G-20's commitment to the poor
By Gradye Parsons and Richard Cizik
The global economic crisis continues to exact a steep human cost. As we see every day in our churches around the country, our communities have endured grave hardships - layoffs, foreclosures and bankruptcy. But the desperation is greatest in the world's poorest countries, which are burdened not only by the worldwide financial collapse, but also by crippling international debt. In the Congo, for example, the government spends 16 times more on debt service than on health care, and more than half of children don't reach their fifth birthday.
International debt is obscure to most Americans. Many of us imagine that it's akin to running up credit cards, or over-indulging in a materialism that leads one to the brink. Yet in the world's most impoverished countries, crushing indebtedness is not a personal choice, but a weight born of historic injustice. Corrupt leaders colluded with international lenders and took the money for themselves. Now decades later, these countries have emerged as democracies, but continue to pay crushing debts at the expense of the most basic services for their citizens. In other words, the poorest of poor are paying for the sins of long-dead despots and unscrupulous lenders.
Scripture tells us over and over that we must respond to this type of injustice. As Christians every time we utter the Lord's Prayer, we remind ourselves that we are called to "forgive our debtors" and "those who trespass against us". It is part of our vision of the reign of God, where the poor are fed, the grieving are comforted and the ill are healed. This vision, set forth in the book of Isaiah, is cited by Jesus in his very first act of public ministry.
This week the Group of 20 world leaders will meet in Toronto, Canada and will have a historic opportunity to address the injustice of global poverty and debt. As the "premier forum for international economic cooperation," the G-20 has the responsibility to make this a top priority of their upcoming meeting. Bold action, to help poor countries survive an economic crisis not of their making, is exactly what was promised when the G-20 leaders first convened last April. Yet they seem to have forgotten.
A recent report from Jubilee USA Network found that only $1.2 billion of the $50 billion in new resources promised by the G-20 has been delivered since their September summit -- the same amount the Canadian government has spent on summit security. Even more worrisome, the $50 billion commitment itself has not been mentioned since April by G-20 leaders, and most of the money comes as loans that place countries at risk of a new debt crisis.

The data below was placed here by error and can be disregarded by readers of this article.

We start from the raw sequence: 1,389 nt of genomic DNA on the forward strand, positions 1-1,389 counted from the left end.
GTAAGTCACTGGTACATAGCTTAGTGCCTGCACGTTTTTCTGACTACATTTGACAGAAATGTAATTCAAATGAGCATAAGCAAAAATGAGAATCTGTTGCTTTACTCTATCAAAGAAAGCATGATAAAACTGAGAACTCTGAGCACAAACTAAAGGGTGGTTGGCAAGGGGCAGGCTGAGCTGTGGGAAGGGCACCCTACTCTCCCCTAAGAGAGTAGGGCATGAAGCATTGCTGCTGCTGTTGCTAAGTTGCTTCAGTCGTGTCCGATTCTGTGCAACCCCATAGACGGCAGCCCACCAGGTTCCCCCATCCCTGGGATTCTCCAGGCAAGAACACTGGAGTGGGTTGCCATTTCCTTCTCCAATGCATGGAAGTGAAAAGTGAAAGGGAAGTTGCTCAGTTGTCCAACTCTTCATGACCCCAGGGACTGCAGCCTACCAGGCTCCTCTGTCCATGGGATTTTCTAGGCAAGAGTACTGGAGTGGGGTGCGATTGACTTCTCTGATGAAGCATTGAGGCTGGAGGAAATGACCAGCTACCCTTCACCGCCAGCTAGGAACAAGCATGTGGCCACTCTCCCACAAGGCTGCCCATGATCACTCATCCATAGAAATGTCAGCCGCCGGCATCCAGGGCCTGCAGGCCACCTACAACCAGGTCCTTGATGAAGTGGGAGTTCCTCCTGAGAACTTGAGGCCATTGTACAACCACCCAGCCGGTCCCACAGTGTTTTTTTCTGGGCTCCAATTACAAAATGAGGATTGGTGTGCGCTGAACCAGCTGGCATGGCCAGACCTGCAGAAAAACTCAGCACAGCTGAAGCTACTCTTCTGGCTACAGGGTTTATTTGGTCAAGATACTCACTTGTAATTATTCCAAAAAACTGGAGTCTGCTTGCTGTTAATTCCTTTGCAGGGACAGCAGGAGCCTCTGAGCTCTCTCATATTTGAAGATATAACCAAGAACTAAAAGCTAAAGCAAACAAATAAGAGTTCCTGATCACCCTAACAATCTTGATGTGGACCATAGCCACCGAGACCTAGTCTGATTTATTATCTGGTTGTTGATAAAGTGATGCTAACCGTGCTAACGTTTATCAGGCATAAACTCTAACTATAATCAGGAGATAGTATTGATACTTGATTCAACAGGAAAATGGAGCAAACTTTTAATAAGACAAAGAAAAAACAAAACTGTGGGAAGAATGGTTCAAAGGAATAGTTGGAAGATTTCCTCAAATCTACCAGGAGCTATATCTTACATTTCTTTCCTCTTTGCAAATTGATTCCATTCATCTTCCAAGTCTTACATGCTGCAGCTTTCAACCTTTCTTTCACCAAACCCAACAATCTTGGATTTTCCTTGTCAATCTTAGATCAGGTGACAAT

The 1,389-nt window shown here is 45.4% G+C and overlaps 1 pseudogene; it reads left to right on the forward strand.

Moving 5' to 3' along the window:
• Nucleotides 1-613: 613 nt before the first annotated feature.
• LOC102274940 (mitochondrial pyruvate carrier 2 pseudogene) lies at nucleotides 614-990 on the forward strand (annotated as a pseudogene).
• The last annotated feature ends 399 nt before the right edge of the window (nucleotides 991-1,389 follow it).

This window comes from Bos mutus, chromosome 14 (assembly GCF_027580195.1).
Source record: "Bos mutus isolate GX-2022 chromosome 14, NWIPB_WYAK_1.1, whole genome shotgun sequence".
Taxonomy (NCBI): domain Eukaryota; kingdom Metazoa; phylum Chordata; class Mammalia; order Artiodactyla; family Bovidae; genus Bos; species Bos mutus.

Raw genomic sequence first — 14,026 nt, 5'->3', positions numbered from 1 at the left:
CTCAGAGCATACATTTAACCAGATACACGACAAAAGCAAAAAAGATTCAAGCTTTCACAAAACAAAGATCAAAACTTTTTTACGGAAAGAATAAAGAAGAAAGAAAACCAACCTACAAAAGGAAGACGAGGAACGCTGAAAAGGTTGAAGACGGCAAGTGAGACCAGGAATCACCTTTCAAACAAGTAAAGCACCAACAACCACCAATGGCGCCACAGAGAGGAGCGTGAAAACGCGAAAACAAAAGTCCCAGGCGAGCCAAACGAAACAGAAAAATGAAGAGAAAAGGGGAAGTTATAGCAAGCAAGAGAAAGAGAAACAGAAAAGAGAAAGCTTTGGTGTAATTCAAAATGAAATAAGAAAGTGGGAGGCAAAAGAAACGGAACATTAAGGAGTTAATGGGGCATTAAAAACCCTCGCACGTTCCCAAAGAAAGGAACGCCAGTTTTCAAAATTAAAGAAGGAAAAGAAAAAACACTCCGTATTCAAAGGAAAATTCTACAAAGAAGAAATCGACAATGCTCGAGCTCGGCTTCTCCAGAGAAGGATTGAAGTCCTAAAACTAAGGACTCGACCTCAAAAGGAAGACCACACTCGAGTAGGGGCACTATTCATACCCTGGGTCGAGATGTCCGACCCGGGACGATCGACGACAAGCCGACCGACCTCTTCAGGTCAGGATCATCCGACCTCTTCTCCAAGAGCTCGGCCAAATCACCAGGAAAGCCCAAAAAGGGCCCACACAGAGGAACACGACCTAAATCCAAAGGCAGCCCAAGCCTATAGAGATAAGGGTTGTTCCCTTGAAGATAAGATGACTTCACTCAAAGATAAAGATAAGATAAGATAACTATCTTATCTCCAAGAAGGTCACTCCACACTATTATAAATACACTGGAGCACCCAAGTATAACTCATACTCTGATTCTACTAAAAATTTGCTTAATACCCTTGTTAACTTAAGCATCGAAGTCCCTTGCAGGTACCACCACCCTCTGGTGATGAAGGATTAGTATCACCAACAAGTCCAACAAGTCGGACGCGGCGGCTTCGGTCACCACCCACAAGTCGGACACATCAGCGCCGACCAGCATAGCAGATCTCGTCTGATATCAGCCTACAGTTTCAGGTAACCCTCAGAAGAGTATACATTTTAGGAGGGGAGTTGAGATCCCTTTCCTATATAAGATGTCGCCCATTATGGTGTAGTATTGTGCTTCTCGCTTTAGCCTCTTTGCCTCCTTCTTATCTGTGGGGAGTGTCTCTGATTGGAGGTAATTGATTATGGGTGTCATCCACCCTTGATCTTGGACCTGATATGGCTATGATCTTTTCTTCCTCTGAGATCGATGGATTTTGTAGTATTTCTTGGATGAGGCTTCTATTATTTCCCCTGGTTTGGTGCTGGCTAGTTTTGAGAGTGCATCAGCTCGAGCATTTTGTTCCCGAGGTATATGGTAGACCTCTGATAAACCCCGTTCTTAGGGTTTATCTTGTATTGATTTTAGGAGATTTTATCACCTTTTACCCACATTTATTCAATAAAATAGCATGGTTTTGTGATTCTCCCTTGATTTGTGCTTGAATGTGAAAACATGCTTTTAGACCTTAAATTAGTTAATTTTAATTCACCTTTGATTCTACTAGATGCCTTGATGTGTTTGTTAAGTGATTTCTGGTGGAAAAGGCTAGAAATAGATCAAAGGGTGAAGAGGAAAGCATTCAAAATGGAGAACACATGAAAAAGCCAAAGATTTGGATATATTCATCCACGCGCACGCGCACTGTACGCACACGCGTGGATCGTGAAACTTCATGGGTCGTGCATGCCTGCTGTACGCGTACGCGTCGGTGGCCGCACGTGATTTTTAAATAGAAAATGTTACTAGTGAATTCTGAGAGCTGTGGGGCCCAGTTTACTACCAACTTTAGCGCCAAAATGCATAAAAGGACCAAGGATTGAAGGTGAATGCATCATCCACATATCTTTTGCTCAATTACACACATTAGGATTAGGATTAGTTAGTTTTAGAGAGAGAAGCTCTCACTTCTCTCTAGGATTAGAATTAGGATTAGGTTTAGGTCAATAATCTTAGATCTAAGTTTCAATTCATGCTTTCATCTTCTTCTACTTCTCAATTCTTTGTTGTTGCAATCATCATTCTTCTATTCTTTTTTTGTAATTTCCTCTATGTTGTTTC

What the world's poorest urgently need from the G-20 are grants and a strong commitment to debt cancellation. Without it, they risk falling further into an abyss of economic degradation, because every dollar they use to satisfy IOU's to wealthy nations is a dollar they're not spending on education, health care, clean water and other life-saving basic services for their people. Former President of Tanzania Julius Nyerere put it clearly and plaintively, asking "Must we starve our children to pay our debts?"
We've seen debt cancellation work where it's been given a chance. Lifting the burden has allowed Zambia, for example, to hire 4,500 new teachers and eliminate fees for rural health care. Mozambique has been able to vaccinate half a million children, and Honduran children can now stay in school three years longer.
Sadly, the effects of indebtedness are overwhelming. Haiti, the poorest country in our hemisphere, has never been able to invest in basic infrastructure, education, health care, due in part to crippling debts that date back to its independence from France and past brutal dictatorships. When the devastating earthquake rocked its capital this past January, poorly-built infrastructure crumbled, there just a few emergency personnel who could respond. The result was catastrophic: 250,000 perished and 1 in 5 were left homeless.
But people of faith from around the world joined with us and united to call for Haiti's debt to be canceled and world leaders listened and responded, Even in the midst of its tragedy, Haiti now stands in the light of hope - hope that world leaders will cancel the debt when we unite our voices, and hope that other countries too would no longer have to suffer under unjust debt.
Debt cancellation is what Christian work should be all about. Deuteronomy 15:2 tells us that, on the Sabbath year, "The Lord himself has declared the debt canceled." Now, guided by both spiritual conscience and sober pragmatism, it is time for the world's economic powers to keep their promise to the world's poor.
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